Announcement

Collapse
No announcement yet.

AMD Is Hiring To Work On New Radeon Driver Tooling Written In Rust

Collapse
X
 
  • Filter
  • Time
  • Show
Clear All
new posts

  • wswartzendruber
    replied
    Originally posted by oleid View Post
    Thanks for the explanation! These automatically inserted checks sound a lot like rust's unwrap() on options and results. It is a good thing, that those 'pointers' are checked automatically,
    but I imagine it could be difficult to keep track of where exceptions are thrown, at least after the 1st bigger refactoring.
    It's somewhat difficult to get platform-nullable types out of the function they originate in. You can do it if you don't declare a function's return type and let the compiler infer it. As far as I know, it is impossible to pass a platform-nullable type into a Kotlin function, or to put one into a collection of any kind. In these cases, the compiler will automatically null-check it and then convert it to non-nullable.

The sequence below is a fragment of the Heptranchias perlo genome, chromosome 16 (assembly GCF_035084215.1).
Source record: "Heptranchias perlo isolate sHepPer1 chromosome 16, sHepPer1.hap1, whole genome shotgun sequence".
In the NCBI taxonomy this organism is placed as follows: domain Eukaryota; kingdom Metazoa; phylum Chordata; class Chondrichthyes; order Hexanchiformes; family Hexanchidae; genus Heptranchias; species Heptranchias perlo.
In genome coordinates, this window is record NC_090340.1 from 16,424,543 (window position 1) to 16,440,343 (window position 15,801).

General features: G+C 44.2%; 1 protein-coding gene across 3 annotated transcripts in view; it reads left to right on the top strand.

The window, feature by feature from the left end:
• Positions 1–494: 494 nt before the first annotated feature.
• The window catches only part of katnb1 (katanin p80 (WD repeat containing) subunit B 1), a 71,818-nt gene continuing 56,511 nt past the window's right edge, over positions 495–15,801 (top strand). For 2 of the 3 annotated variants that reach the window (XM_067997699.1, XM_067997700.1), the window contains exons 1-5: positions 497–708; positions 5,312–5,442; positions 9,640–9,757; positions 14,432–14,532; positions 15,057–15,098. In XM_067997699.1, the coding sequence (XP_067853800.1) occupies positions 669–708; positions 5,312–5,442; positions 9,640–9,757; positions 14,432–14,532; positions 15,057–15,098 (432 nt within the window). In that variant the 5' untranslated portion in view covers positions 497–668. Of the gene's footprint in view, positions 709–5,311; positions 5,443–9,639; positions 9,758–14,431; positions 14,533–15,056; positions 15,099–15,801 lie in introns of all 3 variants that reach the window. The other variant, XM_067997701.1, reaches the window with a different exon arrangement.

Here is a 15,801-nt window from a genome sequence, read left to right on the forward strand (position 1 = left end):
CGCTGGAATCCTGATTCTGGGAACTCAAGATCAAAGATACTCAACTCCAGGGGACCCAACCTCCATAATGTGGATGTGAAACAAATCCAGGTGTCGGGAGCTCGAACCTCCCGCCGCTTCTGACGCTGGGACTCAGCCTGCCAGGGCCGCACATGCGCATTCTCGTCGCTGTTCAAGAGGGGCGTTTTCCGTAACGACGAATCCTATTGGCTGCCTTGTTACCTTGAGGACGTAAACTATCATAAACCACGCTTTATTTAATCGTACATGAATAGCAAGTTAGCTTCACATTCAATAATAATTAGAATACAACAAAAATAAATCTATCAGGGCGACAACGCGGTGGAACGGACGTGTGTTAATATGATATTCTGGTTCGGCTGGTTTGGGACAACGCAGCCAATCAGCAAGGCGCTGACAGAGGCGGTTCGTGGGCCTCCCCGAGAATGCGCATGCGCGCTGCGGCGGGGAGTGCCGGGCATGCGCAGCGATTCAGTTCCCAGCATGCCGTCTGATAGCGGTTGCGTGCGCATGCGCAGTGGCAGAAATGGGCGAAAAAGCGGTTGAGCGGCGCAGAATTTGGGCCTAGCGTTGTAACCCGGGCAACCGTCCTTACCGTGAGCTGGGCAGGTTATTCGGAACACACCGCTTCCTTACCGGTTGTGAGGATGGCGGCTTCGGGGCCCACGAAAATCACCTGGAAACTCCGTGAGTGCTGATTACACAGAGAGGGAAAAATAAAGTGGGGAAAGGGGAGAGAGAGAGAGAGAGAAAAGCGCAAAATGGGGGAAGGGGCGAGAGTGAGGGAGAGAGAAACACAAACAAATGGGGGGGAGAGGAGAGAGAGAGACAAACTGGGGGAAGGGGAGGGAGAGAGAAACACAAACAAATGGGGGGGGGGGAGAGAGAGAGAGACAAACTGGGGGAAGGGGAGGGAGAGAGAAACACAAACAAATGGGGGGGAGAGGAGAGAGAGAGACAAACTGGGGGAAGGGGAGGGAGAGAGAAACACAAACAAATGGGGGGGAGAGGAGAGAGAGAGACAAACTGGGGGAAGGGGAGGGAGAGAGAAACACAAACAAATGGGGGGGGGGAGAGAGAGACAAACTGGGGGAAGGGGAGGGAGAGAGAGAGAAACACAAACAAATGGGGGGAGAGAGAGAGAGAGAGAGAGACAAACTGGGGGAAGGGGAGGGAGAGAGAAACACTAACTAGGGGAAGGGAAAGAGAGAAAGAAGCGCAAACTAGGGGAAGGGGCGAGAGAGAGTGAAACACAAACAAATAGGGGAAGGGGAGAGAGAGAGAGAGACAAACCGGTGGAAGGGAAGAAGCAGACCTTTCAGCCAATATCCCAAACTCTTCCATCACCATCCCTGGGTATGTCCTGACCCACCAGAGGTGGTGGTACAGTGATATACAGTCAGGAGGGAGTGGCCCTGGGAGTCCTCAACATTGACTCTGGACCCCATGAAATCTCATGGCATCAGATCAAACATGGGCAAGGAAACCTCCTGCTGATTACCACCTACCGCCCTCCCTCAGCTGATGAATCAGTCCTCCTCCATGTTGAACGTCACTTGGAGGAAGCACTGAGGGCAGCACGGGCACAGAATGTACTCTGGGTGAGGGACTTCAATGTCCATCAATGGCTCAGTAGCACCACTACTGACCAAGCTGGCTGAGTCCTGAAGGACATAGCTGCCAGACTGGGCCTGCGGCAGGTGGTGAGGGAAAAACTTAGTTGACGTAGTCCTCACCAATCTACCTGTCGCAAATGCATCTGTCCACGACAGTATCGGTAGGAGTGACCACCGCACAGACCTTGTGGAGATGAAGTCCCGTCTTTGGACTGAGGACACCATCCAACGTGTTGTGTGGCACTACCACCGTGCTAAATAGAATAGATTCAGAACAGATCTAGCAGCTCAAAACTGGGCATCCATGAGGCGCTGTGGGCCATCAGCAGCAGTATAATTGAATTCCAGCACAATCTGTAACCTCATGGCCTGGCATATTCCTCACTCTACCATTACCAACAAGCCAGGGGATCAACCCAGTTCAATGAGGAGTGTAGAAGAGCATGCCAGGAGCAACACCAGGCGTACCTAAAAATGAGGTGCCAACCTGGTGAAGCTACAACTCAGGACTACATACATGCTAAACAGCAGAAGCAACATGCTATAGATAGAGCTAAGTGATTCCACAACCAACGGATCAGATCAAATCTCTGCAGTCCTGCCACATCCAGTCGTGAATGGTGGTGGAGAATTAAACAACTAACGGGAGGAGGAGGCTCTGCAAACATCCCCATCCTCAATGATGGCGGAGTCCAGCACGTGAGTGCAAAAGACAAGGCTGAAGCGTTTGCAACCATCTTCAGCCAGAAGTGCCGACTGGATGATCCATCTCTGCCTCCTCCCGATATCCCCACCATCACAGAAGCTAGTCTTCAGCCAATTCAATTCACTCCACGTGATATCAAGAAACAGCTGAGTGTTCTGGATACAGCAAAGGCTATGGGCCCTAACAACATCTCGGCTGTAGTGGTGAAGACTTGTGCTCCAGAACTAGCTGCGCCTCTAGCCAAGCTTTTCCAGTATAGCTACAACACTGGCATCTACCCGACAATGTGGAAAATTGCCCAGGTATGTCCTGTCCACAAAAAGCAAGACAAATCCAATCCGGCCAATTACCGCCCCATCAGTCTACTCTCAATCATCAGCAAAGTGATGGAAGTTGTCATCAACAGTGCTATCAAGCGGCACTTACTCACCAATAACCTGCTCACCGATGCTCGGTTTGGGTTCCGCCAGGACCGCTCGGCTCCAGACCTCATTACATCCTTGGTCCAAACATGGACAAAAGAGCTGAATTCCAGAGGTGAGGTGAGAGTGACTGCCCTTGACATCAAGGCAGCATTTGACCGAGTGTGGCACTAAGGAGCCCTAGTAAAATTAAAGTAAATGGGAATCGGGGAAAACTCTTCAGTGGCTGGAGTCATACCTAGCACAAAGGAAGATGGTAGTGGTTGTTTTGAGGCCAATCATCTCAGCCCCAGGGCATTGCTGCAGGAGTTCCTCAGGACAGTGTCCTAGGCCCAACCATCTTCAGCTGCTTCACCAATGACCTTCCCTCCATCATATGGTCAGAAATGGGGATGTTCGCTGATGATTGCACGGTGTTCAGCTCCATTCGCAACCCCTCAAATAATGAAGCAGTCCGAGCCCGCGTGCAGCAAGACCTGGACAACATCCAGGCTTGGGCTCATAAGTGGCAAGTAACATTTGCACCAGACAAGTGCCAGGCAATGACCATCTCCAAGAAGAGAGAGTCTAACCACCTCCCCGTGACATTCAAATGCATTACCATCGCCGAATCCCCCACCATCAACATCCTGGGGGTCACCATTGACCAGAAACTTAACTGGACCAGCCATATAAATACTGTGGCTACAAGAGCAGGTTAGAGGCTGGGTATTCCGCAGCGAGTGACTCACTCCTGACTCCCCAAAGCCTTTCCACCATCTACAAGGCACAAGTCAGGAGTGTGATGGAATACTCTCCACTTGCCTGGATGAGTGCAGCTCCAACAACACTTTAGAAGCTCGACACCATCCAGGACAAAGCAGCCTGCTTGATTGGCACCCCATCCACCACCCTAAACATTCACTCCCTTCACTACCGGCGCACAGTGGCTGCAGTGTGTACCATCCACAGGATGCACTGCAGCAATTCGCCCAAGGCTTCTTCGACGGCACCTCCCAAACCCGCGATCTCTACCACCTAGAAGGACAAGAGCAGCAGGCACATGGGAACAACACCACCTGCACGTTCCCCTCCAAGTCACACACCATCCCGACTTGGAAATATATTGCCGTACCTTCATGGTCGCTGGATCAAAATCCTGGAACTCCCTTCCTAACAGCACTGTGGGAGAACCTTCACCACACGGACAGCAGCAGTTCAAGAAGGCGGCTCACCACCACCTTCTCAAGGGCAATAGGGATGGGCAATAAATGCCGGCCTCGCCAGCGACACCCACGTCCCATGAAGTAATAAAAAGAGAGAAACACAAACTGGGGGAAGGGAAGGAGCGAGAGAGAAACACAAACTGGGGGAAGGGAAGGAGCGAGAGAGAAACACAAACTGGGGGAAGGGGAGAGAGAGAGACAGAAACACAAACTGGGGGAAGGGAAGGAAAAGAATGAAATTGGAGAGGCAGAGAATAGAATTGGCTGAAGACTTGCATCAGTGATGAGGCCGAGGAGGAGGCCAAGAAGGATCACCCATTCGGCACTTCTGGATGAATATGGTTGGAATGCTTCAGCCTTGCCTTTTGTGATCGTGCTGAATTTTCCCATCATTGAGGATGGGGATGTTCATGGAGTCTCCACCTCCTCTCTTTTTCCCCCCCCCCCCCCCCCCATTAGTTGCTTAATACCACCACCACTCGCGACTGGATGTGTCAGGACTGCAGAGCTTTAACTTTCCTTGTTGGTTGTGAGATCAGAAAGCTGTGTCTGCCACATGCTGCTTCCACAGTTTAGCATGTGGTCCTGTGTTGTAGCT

So your NullPointerException is almost always going to be thrown in the block that sets the platform-nullable value in the first place.

    Originally posted by uid313 View Post
    So is Rust and Kotlin equally safe in regards to nullability?
    Is the Kotlin way easier than the Rust way?
    Rust is a little more strict with nullability. Something is either wrapped inside an Option<T> construct or it is not. There's no real equavalent in Rust to Kotlin's platform-nullability. Kotlin's approach is easier, but incurs some runtime overhead with platform-nullability due to runtime checks.

    Leave a comment:


  • uid313
    replied
    Originally posted by wswartzendruber View Post
    There are three types of nullability in Kotlin:

    1. Non-nullable